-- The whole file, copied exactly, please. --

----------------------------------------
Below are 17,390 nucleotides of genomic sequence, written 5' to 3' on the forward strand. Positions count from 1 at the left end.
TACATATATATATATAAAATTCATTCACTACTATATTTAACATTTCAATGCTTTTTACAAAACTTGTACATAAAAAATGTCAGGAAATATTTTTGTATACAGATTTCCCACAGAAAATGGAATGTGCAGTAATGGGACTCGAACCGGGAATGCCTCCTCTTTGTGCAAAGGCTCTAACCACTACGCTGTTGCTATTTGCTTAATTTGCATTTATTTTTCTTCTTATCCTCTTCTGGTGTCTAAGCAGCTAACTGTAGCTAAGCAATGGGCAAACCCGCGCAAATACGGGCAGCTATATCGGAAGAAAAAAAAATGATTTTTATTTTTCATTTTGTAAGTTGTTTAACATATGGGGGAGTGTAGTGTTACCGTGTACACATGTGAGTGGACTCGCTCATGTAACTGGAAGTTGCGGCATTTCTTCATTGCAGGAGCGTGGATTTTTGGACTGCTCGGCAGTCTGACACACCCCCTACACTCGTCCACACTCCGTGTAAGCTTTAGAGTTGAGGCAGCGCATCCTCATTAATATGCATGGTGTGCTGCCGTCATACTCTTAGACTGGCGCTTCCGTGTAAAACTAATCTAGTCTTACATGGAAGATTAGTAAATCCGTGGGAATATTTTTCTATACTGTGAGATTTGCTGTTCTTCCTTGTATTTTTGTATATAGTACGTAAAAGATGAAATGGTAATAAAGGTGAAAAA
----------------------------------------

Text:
Below are 17,390 nucleotides of genomic sequence, written 5' to 3' on the forward strand. Positions count from 1 at the left end.
TACATATATATATATAAAATTCATTCACTACTATATTTAACATTTCAATGCTTTTTACAAAACTTGTACATAAAAAATGTCAGGAAATATTTTTGTATACAGATTTCCCACAGAAAATGGAATGTGCAGTAATGGGACTCGAACCGGGAATGCCTCCTCTTTGTGCAAAGGCTCTAACCACTACGCTGTTGCTATTTGCTTAATTTGCATTTATTTTTCTTCTTATCCTCTTCTGGTGTCTAAGCAGCTAACTGTAGCTAAGCAATGGGCAAACCCGCGCAAATACGGGCAGCTATATCGGAAGAAAAAAAAATGATTTTTATTTTTCATTTTGTAAGTTGTTTAACATATGGGGGAGTGTAGTGTTACCGTGTACACATGTGAGTGGACTCGCTCATGTAACTGGAAGTTGCGGCATTTCTTCATTGCAGGAGCGTGGATTTTTGGACTGCTCGGCAGTCTGACACACCCCCTACACTCGTCCACACTCCGTGTAAGCTTTAGAGTTGAGGCAGCGCATCCTCATTAATATGCATGGTGTGCTGCCGTCATACTCTTAGACTGGCGCTTCCGTGTAAAACTAATCTAGTCTTACATGGAAGATTAGTAAATCCGTGGGAATATTTTTCTATACTGTGAGATTTGCTGTTCTTCCTTGTATTTTTGTATATAGTACGTAAAAGATGAAATGGTAATAAAGGTGAAAAA